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The Vesuvian soil is characterized by its fertility, due to the presence of minerals such as potassium and silica contained in old and recent layered lava. This soil composition has made the Vesuvius area particularly suitable for growing various agricultural products and vines that here, due to the soil nature, are immune to phylloxera and can be autochthonously reproduced without the use of American vines that elsewhere serve as a protection from parasites: they are on “frank” foot, that is, they are still the vines acclimatized millennia ago.

They were the Romans to develop the wine potential of the Somma-Vesuvius by planting the vine from which the Lacryma Christi originated: numerous and famous all over the world are the Roman villas and rustic farms, re-emerged from the ashes of the eruption that in 79 AD buried Pompeii and much of the Vesuvian plain, where they were found the “doli”, large terracotta containers used to collect the precious wine, presses and other furnishings that reflect an enological culture and activity widely spread and developed by the ancient inhabitants of these lands.

Vesuvian grapes are grown in the characteristic sloping vineyards, on the foot of the volcano up to 400 meters high. Among the most popular varieties are the Caprettone, also called “Coda di Volpe” for the characteristic shape of the grape, reminiscent of a foxtail; It is used in the White Lacryma Christi blend. The Piedirosso, locally called “Per e’ Palumm” for the shape of the grape that resembles a pigeon’s foot, is instead used in Red Lacryma Christi, Red and Rosé Vesuvius.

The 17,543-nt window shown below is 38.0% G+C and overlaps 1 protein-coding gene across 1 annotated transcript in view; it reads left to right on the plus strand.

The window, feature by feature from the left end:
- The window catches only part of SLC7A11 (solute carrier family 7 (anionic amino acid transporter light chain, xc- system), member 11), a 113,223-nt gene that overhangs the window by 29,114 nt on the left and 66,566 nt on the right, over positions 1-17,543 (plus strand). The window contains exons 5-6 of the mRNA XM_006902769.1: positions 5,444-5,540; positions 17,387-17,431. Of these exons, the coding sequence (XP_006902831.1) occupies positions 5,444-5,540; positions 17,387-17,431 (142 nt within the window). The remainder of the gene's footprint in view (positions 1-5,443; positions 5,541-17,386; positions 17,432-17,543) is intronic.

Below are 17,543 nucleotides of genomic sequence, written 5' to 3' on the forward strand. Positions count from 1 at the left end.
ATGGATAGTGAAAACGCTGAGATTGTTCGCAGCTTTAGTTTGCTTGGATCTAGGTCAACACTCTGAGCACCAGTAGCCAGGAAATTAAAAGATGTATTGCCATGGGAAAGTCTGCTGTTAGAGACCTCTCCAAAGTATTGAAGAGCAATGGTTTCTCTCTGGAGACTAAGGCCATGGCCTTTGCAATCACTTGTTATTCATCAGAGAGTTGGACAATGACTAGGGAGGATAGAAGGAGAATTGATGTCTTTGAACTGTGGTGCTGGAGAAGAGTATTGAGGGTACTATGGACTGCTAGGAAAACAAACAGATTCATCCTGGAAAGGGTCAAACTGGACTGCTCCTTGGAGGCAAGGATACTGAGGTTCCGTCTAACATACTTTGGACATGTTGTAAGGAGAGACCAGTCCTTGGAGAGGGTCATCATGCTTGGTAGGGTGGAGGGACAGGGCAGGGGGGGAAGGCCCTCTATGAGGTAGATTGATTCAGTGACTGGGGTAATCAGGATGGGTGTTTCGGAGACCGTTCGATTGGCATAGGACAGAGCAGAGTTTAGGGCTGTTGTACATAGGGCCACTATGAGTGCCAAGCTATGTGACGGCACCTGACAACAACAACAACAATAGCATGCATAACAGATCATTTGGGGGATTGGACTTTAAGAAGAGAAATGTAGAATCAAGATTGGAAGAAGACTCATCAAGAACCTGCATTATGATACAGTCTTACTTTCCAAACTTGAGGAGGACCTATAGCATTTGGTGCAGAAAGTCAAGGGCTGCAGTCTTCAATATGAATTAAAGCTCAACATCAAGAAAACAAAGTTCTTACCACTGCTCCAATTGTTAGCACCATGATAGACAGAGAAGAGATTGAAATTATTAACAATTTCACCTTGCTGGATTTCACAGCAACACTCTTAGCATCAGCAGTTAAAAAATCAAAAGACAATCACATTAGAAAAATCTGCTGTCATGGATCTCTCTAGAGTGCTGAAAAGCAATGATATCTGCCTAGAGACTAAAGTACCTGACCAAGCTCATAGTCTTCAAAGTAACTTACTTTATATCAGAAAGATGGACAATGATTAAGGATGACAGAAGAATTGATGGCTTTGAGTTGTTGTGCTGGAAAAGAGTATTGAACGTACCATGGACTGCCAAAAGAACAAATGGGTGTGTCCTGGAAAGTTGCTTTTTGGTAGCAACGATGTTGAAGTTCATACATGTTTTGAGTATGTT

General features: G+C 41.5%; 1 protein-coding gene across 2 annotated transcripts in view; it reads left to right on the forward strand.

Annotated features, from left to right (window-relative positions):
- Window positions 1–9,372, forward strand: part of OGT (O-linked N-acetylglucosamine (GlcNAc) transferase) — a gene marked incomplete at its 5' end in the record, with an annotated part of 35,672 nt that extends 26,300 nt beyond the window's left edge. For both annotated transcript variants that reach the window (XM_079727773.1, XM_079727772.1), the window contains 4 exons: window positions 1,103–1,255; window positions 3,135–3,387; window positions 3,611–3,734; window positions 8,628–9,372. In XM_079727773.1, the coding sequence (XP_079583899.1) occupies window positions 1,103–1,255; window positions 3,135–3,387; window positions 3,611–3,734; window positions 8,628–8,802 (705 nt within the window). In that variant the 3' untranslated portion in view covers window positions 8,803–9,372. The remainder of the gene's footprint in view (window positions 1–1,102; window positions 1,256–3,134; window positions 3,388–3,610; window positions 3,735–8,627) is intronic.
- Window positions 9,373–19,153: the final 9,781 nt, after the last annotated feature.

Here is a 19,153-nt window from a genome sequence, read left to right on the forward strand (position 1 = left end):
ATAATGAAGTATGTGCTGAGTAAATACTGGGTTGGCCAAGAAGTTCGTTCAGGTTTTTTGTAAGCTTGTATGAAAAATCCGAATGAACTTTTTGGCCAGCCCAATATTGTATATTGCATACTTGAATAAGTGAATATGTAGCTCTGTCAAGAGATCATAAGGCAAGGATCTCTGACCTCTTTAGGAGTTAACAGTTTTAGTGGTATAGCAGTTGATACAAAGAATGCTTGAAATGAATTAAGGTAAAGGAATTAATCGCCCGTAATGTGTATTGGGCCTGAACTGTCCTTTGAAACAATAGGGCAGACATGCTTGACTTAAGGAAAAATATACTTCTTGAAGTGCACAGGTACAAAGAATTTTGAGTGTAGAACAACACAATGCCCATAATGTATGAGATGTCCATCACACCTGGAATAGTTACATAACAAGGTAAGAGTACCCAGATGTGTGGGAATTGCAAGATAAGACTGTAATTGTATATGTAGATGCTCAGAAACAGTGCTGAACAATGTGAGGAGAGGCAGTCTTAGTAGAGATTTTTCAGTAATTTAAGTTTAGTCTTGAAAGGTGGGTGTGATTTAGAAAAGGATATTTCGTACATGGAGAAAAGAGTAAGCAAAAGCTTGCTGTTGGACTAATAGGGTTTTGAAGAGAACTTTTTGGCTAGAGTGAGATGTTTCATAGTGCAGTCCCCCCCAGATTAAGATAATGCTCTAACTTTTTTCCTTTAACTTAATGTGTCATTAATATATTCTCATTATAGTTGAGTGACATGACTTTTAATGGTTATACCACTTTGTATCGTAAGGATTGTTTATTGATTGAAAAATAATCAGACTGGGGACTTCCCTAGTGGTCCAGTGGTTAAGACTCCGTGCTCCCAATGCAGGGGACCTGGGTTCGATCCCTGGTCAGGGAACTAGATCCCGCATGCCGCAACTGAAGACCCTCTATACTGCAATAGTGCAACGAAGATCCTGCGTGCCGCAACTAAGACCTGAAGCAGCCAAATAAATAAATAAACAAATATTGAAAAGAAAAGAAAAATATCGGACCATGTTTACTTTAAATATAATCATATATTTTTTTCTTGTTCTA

In the Somma Vesuviana area, Sant’Anastasia, Ottaviano, Pollena Trocchia, the Catalanesca grapes are produced, a white-skinned grape variety imported in 1450 by Alfonso I of Aragon, used as table grapes and for production of Catalanesca del Monte Somma wine.

Coda di Volpe



Lacryma Christi del Vesuvio Doc, Vesuvio Doc, Pompeiano Igt

Lacryma Christi and Vesuvio wines are famous and affirmed all over the world, and are part of the national and international enology history. Martial’s verses «Haec iuga quam Nysae colles plus Bacchus amavit - Bacchus loved these hills more than the native hills of Nisa» express all the might and uniqueness of these wines, already known in ancient times and remembered, during different periods, with myths and legends.

Controlled Designation of Origin (DOC) Lacryma Christi of Vesuvius and Vesuvio affects 15 municipalities in the province of Naples including Ottaviano where the Romano family vineyards are located. This area is highly vocated for winegrowing and located across the foothills of Vesuvius.

White Lacryma Christi comes from white Coda di Volpe and / or Verdeca (min 80%), Falanghina and / or Greco (max 20%) with a minimum alcohol content of 12%; White Lacryma Christi is also used to produce a sparkling and a fortified wine.

Red Lacryma Christi is produced with Piedirosso and / or Sciascinoso (min 80%), Aglianico (max 20%) with a minimum alcohol content of 12%;

Rosé Lacryma Christi is made from Piedirosso and / or Sciascinoso (min 80%), Aglianico (max 20%) with a minimum alcohol content of 12%.

Wines produced from grapes harvested while dropping tears of sugar can boast the name of Lacryma Christi. Wines having an alcohol content less than 11% for white and 10.50% for red and rosé are called Vesuvius.

White, Red and Rosé IGT Pompeiano wines comes for at least 85% from Aglianico, Coda di Volpe bianco, Falanghina, Piedirosso, Sciascinoso.

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